DH, Scholarship and Alt-Ac
Discussions with colleagues on Facebook about the digital humanities, #alt-ac, and the future of scholarship.
- @Katie: I'm assuming that you mean whatever argument Stanley Fish is trying to make about the religiosity of dh, right? I read another interesting comment on Twitter by Brian Croxall, where he says that "I feel like Fish is *so* determined to have his predictions about literature and religion come true that he can't see anything else." This is so symptomatic of older scholarly ecologies that emphasize individual critical (as opposed to collaborative and creative) models of inquiry. Not that they need to be opposed, but they often are.
- Roger Whitson The opposition you invoke (though you immediately qualify it) is one of the (for my taste) too easy, slick, and often unexamined slogans of the DH movement. Why do DH advocates so often denigrate individual critical work? And what about individual creative work? Or collaborative critical work? Now that DH has established itself within the institutional ecology of the MLA, NEH, and other such organizations, it's time to move past enthusiasm and boosterism and begin to think critically and historically (both forms of creative making to my mind) about the place of DH in the intellectual ecology of the humanities and its relation to the powerful (and more dangerous) forces of neoliberalism, securitization, and globalization. Alan Liu has been quite creative in laying out this (dare I say it) critique of the current state of DH.
- @Richard: My argument is actually the opposite, that older scholarly ecologies make that distinction to the detriment of collaborative work. For example, too many departments still valorize the individual monograph above and beyond collaborative writing or collaborative digital work. Things are changing, to be sure, but I'm of the opinion that both creative and critical work can be enhanced with a collaborative spirit. Not that this means that no one can do individual work, but simply that a collaborative/collegial spirit in terms of intellectual property can have unexpected results. gotta get on a plane...but id love to talk about this further...
- "it describes how culture actually gets produced, and thus liberates us from the psychologically burdening and idolatrous worship of the Great Men and Women who create culture (and scholarship) that ordinary people can only consume (and cite). It reveals that most authors (in whatever medium and institution) are only just little people behind the curtain, aided in making a big show by the machinery of criticism and the accumulation of cultural capital among elites. Across every medium you care to name, what digital technologies are revealing is that the set of people who make “good culture” is vastly larger than what the post-1945 gatekeepers of high culture claimed: that there are hundreds of good photographers, webcomics creators, fiction writers, scholarship producers, documentarians, sketch artists, for every one that late 20th Century gatekeepers claimed there were." blogs.swarthmore.edu/burke/...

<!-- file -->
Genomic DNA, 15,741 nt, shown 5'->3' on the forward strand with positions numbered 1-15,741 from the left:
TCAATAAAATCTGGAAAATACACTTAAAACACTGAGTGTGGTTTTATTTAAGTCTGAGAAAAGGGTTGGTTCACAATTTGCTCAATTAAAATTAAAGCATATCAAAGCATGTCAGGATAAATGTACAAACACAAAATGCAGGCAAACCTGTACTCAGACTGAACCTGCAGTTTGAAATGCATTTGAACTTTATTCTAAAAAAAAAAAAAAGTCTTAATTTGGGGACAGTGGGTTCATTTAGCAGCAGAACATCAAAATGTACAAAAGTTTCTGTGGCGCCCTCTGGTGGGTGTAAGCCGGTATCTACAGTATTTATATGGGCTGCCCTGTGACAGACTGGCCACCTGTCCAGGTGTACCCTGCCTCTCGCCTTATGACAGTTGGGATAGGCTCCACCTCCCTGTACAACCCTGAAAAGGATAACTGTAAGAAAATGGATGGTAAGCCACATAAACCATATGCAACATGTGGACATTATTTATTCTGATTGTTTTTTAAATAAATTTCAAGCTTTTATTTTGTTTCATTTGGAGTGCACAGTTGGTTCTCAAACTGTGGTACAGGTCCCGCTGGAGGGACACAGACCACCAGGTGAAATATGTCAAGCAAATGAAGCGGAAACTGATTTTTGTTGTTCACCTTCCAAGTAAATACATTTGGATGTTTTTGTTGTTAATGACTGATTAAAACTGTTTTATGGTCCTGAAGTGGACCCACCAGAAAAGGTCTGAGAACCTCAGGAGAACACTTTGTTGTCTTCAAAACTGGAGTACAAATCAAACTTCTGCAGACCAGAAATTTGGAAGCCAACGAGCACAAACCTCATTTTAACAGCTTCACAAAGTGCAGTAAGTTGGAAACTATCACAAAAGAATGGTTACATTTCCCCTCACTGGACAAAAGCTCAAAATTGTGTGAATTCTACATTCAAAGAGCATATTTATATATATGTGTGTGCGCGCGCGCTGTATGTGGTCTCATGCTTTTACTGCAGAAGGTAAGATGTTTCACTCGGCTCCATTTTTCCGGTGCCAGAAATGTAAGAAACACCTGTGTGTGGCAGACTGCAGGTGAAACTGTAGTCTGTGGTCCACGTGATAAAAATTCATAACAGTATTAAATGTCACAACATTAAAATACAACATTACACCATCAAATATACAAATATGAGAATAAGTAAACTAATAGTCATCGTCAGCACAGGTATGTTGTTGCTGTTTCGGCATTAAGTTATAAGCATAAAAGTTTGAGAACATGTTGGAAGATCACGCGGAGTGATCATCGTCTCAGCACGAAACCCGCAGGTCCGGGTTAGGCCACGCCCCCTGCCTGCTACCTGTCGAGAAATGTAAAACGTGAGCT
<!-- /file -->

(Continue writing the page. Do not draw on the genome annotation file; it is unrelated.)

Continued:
- More important, those without college educations are earning much, much less than 40 years ago. For those who pay attention to these things, it's been clear for three decades that the going to college wage "bonus" is a canard. It's a _penalty_ for not going. Today, actually, it's a penalty for not going to grad school. Which is part of my answer to the folks who think they've done their duty to the profession by saying, "Oh I tell kids not to get a PhD." Bully for you, but where exactly are you saying they should go? The point is to fix the shitty workplace and profession you're in, not to say, "Ha, guess I was lucky! Get yours someplace else, kid!"
- It is such an Alice in Wonderland feeling reading this sort of thing from Norway. I just attended a day long session dedicated to discussing how we convince more young people not to go to 'academic' college but, rather, to attend the technical college and get degrees in subjects required by industry (maritime engineering, logistics...) and for which they would be paid very generously.
- What Paul de Man called the "resistance to reading" literature and philosophy has now extended to dissertations and peer-review as well. No need even to read what's submitted before it's not published (or vice versa-- if you are already es...tablished and have a high credit rating your publication is pre-approved). Foucault quite hsyterically articulated back in 1971 the many ways reviewers of books do not review the book under review.
- @Richard: Yeah, I feel that ppl have resisted reading and reviewing for quite some time. This is probably why the academic star system developed. I'm an advocate of post-publication review, mostly b/c I'm convinced that having three peers ...review my work before it's published and no one reads it -- really isn't review at all. Let people outside the academy read and review the work. Let the status of my work depend not on my celebrity, but on the way my work helps others. Prepare students for film production, for computation, for learning how to write grants and collaborate with other Universities. This will help them in the long run. I talk about this at length in my blog post on rethinking graduate education: rogerwhitson.net/?p=1238.
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